The prediction comes from the Technical University Eindhoven researcher Jos Meeuwsen, who has developed three scenarios for the Dutch electricity supply in the year 2050.
The exact form of future networks will largely depend on the primary energy mix chosen, notes Meeuwsen. However, he believes that, in all cases, engineers face "new and considerable challenges" in the areas of network and system integration.
Meeuwsen foresees a step-by-step integration of energy technology, IT and power electronics that "might result in an electricity system that exhibits many similarities with the internet".
Everyone connected to such a system could then, within certain limits, upload and download packages of 'electrical energy' whenever they want. An important condition is, however, the technical feasibility of the centralised and/or decentralised storage of large amounts of electricity.
Meeuwsen's three different scenarios for the future of the electricity grid mainly differ in the size of the electricity generation facilities. The first scenario 'super networks' consists of large-scale production locations, transportation via high voltages, a considerable import of sustainable energy (in the form of biomass) and energy from offshore wind farms.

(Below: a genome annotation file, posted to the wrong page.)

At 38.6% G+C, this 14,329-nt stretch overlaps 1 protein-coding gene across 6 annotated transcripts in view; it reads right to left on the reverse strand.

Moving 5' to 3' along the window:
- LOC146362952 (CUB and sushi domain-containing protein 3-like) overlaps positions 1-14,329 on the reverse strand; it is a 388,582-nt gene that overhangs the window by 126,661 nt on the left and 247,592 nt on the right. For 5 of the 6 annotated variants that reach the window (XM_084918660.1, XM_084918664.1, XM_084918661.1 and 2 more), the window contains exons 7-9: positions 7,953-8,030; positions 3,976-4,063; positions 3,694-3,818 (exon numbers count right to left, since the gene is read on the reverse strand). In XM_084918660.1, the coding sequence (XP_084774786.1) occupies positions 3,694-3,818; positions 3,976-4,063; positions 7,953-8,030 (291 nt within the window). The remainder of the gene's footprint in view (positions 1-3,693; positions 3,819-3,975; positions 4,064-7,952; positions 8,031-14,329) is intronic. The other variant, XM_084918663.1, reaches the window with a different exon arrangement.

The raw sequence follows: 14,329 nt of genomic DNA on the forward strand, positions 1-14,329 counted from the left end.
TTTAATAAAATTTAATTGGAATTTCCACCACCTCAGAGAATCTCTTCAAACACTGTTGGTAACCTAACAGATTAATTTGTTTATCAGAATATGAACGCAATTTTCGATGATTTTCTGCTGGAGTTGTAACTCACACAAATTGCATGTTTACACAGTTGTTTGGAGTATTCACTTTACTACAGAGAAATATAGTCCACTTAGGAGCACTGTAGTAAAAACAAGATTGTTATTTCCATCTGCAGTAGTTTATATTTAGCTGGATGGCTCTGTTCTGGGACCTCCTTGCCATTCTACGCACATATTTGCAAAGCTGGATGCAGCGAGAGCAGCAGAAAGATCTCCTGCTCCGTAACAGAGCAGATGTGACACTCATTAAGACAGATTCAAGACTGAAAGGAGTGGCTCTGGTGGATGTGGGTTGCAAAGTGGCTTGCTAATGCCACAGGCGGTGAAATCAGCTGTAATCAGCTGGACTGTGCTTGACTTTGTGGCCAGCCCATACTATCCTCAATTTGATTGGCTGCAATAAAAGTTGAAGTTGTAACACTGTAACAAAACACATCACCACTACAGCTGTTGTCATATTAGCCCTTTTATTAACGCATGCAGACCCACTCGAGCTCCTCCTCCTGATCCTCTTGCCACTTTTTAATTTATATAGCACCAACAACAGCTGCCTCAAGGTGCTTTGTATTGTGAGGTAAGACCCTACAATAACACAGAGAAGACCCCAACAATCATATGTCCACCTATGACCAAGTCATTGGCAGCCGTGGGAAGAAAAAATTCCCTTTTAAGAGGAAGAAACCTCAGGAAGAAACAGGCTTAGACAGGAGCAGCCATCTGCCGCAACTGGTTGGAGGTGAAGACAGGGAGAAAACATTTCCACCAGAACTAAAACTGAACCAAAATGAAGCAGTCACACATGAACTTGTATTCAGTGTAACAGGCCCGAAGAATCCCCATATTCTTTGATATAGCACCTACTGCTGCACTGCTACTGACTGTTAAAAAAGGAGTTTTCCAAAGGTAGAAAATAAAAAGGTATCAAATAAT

His 'hybrid networks' scenario also includes large plants with high voltages that originate from offshore wind parks and large biomass stations. Additionally, small-scale generation takes place in and around cities and villages (wind, biomass and solar energy).
Finally, in the 'local' scenario the number of local generators (in the form of micro-cogeneration units, solar energy panels, small-scale biomass plants at neighbourhood level and land-based wind turbines) is the greatest, yet large industrial processes and small consumers still make part use of electricity from large-scale production resources.
Electricity grid set to become 'a type of internet'
By Robert Jaques on Oct 26, 2007 7:32AM
In the future everyone who is connected to the electricity grid will be able to upload and download packages of electricity to and from this network, a researcher predicted today..
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